After the new editor-in-chief took office four years ago, David Pemsel, the new head of the Guardian Group, took over to tackle the thorny issue of a big drop in paper-media revenues. In addition to carrying out voluntary layoffs of 300 people, closing their own printing houses and reducing the size of newspapers, David has redefined his main source of revenue of not relying on advertisers, but by raising money from the public to support in-depth research reports. The president says, “if you’re going to put readers at the core, you need to have a common data set and a common understanding of the reader to understand which parts of the site can be optimized.”


Design Thinking Segmenting Readership


The Guardian’s faces two main challenges: the first is to existing users: how can we identify core readers and build trust in identity and convince them of paid support? The second is to potential users: how can the Guardian shape the unique selling point in the media competition, allowing non-core readers to tap support through different platforms in the future and transform into core users? Using the “funnel strategy” to use the huge number of website traffic as a funnel, the Guardian has managed to narrow down the segment of users and convert some of them into paid supporters, with the key to the switch being the “reader-centric” business principle.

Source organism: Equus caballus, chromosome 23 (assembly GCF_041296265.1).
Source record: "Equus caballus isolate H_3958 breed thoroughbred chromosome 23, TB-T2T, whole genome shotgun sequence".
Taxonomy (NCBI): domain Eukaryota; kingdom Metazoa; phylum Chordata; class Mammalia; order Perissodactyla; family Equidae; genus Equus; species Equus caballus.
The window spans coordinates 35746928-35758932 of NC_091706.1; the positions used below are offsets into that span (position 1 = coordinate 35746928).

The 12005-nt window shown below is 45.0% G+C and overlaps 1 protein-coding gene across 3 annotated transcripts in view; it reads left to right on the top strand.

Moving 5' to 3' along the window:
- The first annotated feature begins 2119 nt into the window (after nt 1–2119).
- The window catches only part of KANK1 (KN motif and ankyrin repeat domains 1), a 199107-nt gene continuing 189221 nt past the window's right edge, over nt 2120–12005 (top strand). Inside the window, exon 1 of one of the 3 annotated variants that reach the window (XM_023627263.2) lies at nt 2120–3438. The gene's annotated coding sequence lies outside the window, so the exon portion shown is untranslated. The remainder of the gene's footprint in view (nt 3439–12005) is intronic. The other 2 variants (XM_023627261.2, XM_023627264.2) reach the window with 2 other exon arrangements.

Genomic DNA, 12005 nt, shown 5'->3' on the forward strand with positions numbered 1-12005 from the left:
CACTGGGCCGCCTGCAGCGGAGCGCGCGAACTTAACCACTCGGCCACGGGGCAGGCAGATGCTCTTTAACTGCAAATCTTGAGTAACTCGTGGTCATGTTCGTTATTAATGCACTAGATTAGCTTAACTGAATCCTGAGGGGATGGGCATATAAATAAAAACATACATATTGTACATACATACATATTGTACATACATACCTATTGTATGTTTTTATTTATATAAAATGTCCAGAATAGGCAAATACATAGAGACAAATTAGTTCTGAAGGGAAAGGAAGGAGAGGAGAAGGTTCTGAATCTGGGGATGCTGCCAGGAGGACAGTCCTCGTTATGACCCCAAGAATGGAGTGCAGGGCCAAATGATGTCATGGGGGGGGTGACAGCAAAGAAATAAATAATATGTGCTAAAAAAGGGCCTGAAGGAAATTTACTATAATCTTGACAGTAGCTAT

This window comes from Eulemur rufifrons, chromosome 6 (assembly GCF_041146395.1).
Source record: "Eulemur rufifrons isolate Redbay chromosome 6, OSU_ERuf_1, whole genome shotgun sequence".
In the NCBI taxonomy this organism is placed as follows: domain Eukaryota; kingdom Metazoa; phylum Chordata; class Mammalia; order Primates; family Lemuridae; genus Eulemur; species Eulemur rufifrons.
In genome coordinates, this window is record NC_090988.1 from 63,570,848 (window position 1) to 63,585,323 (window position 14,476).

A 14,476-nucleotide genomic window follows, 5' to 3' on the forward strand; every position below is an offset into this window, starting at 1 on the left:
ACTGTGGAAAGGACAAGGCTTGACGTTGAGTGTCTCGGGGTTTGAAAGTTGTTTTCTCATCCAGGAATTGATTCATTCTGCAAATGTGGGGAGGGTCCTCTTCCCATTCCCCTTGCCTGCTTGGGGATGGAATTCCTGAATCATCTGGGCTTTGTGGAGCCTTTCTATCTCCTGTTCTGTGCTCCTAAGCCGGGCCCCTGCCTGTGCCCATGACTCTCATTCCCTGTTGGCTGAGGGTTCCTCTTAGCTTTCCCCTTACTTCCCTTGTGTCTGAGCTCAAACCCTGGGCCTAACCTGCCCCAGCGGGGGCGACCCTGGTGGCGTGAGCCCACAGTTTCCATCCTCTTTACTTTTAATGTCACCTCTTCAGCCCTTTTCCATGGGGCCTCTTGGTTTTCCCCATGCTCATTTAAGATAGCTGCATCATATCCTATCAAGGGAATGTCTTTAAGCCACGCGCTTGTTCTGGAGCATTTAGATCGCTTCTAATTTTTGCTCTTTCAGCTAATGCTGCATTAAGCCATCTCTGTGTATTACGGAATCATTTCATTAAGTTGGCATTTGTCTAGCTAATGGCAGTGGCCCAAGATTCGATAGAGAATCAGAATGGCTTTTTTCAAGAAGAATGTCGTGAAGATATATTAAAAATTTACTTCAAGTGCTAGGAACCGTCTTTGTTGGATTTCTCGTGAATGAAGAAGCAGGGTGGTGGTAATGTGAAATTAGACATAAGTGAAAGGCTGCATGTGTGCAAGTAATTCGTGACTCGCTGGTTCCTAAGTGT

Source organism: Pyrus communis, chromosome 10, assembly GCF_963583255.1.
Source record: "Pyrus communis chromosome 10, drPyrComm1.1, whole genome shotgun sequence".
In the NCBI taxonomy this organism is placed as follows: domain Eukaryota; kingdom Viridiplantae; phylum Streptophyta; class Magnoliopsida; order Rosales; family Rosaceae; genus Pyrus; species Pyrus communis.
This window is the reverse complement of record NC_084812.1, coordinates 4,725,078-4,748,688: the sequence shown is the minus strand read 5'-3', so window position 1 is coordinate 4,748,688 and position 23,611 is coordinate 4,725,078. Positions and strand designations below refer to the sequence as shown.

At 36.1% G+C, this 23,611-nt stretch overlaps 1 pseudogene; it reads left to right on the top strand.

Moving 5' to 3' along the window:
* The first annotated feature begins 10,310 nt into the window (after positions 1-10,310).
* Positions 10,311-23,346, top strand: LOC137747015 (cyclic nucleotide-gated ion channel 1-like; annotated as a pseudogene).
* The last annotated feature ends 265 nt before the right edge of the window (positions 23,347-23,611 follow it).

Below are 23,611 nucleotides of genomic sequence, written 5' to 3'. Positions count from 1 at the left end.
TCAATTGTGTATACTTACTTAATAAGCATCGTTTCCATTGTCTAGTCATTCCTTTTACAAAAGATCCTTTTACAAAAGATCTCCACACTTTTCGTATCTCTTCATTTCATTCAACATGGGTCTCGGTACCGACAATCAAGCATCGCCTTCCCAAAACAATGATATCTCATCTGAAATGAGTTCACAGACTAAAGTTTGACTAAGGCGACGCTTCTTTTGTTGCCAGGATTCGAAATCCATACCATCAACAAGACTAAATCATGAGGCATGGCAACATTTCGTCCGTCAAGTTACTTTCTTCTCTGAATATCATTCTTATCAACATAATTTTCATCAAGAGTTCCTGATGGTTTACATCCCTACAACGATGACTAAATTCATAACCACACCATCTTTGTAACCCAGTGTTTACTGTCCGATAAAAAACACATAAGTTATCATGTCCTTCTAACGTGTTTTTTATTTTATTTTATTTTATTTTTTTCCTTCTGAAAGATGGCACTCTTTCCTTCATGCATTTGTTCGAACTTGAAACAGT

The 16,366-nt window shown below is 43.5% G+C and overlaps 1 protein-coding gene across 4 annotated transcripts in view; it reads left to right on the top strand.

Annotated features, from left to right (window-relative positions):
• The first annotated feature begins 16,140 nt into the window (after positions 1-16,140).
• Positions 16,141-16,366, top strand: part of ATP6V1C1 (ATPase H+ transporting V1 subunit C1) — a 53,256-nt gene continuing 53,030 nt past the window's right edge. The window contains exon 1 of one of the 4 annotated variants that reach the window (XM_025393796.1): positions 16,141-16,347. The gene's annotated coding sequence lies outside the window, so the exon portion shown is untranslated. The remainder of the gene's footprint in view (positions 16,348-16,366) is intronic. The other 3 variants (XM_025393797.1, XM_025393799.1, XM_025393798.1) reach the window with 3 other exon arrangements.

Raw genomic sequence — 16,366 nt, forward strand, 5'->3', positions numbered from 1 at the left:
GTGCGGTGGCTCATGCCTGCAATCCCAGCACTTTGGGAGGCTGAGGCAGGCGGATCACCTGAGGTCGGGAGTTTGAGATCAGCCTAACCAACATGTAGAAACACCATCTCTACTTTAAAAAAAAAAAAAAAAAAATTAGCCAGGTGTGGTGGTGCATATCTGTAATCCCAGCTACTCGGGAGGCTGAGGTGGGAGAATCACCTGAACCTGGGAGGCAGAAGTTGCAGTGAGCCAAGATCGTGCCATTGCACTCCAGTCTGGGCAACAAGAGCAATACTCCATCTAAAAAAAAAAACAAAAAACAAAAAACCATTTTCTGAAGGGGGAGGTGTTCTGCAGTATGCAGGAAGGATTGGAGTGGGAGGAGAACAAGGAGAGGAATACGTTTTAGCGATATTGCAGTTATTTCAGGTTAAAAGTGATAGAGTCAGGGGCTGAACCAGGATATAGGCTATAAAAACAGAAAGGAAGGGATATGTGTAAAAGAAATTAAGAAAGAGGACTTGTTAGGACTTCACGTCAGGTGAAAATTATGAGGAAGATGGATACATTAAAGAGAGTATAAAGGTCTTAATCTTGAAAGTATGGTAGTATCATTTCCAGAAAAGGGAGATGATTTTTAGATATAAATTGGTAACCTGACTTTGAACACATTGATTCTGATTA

Research that helped the BBC’s digital transformation suggests that 70 percent of news organizations focus on updating messages for users, but that users need more personal education, inspiration and perspectives, but these potential needs have not been met.


The Guardian chose to inject authentic hope into its readers, giving them a deeper insight into reality and connecting people to work together to bring about positive change. In 2018, the Guardian, in a joint venture with the Skoll Foundation, which supports world-class social entrepreneurs, has launched a sponsored column highlighting social innovation stories that have successfully solved serious problems. Other long-term partners include the BBC, the National Public Radio (NPR), which is publicly sponsored by the United States, Sundance Institute, which supports independent artists, and organizations such as Doc Society, which supports independent documentaries and has presented awards to Chinese social activist Ai Weiwei. The Guardian also launches a sustainable corporate sponsorship column dedicated to environmental-related issues and innovation. A Chinese company is also on the list after a new survey revealed how 20 oil majors produced 30 percent of the world’s carbon dioxide emissions.



David has asked Wikipedia founders how Wikipedia can leverage the user community to get donation support, especially on how to optimize user support in a technical and scientific way. David began to study data and value analysis to understand how to make users pay, and the Guardian called on readers under each article to work together on major issues such as press freedom and the climate crisis, and to try to convert subscriptions to non-utilitarian crowdfunding “buying identity values” to persuade sub-users to support their money. The Guardian has set up a 50-person project team for editorial, marketing, advertising and user experience to study website traffic data, coupled with the editorial department’s professional judgment, to analyze what content attracts the most paid users, what content is least likely to unsubscribe readers, and so on.